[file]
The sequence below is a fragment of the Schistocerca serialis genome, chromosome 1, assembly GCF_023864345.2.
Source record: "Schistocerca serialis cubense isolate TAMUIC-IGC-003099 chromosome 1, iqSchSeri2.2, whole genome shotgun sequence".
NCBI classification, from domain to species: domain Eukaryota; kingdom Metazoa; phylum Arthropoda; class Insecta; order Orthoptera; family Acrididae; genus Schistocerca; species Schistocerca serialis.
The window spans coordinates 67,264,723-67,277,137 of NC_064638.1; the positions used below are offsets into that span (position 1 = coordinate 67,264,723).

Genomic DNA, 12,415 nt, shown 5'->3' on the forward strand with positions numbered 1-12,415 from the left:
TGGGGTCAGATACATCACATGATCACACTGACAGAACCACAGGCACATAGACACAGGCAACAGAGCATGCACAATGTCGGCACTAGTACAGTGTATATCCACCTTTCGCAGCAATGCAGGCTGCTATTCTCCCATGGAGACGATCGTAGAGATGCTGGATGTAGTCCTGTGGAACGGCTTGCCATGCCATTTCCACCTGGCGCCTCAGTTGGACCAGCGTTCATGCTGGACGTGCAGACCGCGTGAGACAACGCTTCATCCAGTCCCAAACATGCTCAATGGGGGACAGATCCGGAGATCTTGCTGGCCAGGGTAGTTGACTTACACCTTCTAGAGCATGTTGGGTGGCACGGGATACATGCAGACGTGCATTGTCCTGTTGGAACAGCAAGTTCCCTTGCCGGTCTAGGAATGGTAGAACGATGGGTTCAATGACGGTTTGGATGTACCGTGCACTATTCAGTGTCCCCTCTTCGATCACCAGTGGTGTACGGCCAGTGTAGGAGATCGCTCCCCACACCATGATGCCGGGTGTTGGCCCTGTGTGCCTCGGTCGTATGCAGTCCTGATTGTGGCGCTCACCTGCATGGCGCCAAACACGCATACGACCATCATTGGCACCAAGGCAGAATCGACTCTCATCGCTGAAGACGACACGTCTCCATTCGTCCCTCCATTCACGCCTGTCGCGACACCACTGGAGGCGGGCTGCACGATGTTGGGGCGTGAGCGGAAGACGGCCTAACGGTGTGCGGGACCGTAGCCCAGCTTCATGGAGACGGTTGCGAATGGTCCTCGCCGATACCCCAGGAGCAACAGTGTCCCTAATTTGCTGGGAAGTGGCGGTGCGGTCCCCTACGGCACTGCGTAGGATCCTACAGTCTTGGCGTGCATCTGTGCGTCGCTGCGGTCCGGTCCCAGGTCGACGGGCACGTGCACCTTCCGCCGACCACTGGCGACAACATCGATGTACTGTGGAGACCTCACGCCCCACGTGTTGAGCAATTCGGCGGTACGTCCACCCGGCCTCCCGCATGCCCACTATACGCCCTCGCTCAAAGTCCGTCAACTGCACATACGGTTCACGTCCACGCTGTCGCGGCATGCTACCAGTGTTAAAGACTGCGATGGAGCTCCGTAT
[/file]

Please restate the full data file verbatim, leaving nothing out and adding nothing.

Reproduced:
The sequence below is a fragment of the Schistocerca serialis genome, chromosome 1, assembly GCF_023864345.2.
Source record: "Schistocerca serialis cubense isolate TAMUIC-IGC-003099 chromosome 1, iqSchSeri2.2, whole genome shotgun sequence".
NCBI classification, from domain to species: domain Eukaryota; kingdom Metazoa; phylum Arthropoda; class Insecta; order Orthoptera; family Acrididae; genus Schistocerca; species Schistocerca serialis.
The window spans coordinates 67,264,723-67,277,137 of NC_064638.1; the positions used below are offsets into that span (position 1 = coordinate 67,264,723).

Genomic DNA, 12,415 nt, shown 5'->3' on the forward strand with positions numbered 1-12,415 from the left:
TGGGGTCAGATACATCACATGATCACACTGACAGAACCACAGGCACATAGACACAGGCAACAGAGCATGCACAATGTCGGCACTAGTACAGTGTATATCCACCTTTCGCAGCAATGCAGGCTGCTATTCTCCCATGGAGACGATCGTAGAGATGCTGGATGTAGTCCTGTGGAACGGCTTGCCATGCCATTTCCACCTGGCGCCTCAGTTGGACCAGCGTTCATGCTGGACGTGCAGACCGCGTGAGACAACGCTTCATCCAGTCCCAAACATGCTCAATGGGGGACAGATCCGGAGATCTTGCTGGCCAGGGTAGTTGACTTACACCTTCTAGAGCATGTTGGGTGGCACGGGATACATGCAGACGTGCATTGTCCTGTTGGAACAGCAAGTTCCCTTGCCGGTCTAGGAATGGTAGAACGATGGGTTCAATGACGGTTTGGATGTACCGTGCACTATTCAGTGTCCCCTCTTCGATCACCAGTGGTGTACGGCCAGTGTAGGAGATCGCTCCCCACACCATGATGCCGGGTGTTGGCCCTGTGTGCCTCGGTCGTATGCAGTCCTGATTGTGGCGCTCACCTGCATGGCGCCAAACACGCATACGACCATCATTGGCACCAAGGCAGAATCGACTCTCATCGCTGAAGACGACACGTCTCCATTCGTCCCTCCATTCACGCCTGTCGCGACACCACTGGAGGCGGGCTGCACGATGTTGGGGCGTGAGCGGAAGACGGCCTAACGGTGTGCGGGACCGTAGCCCAGCTTCATGGAGACGGTTGCGAATGGTCCTCGCCGATACCCCAGGAGCAACAGTGTCCCTAATTTGCTGGGAAGTGGCGGTGCGGTCCCCTACGGCACTGCGTAGGATCCTACAGTCTTGGCGTGCATCTGTGCGTCGCTGCGGTCCGGTCCCAGGTCGACGGGCACGTGCACCTTCCGCCGACCACTGGCGACAACATCGATGTACTGTGGAGACCTCACGCCCCACGTGTTGAGCAATTCGGCGGTACGTCCACCCGGCCTCCCGCATGCCCACTATACGCCCTCGCTCAAAGTCCGTCAACTGCACATACGGTTCACGTCCACGCTGTCGCGGCATGCTACCAGTGTTAAAGACTGCGATGGAGCTCCGTAT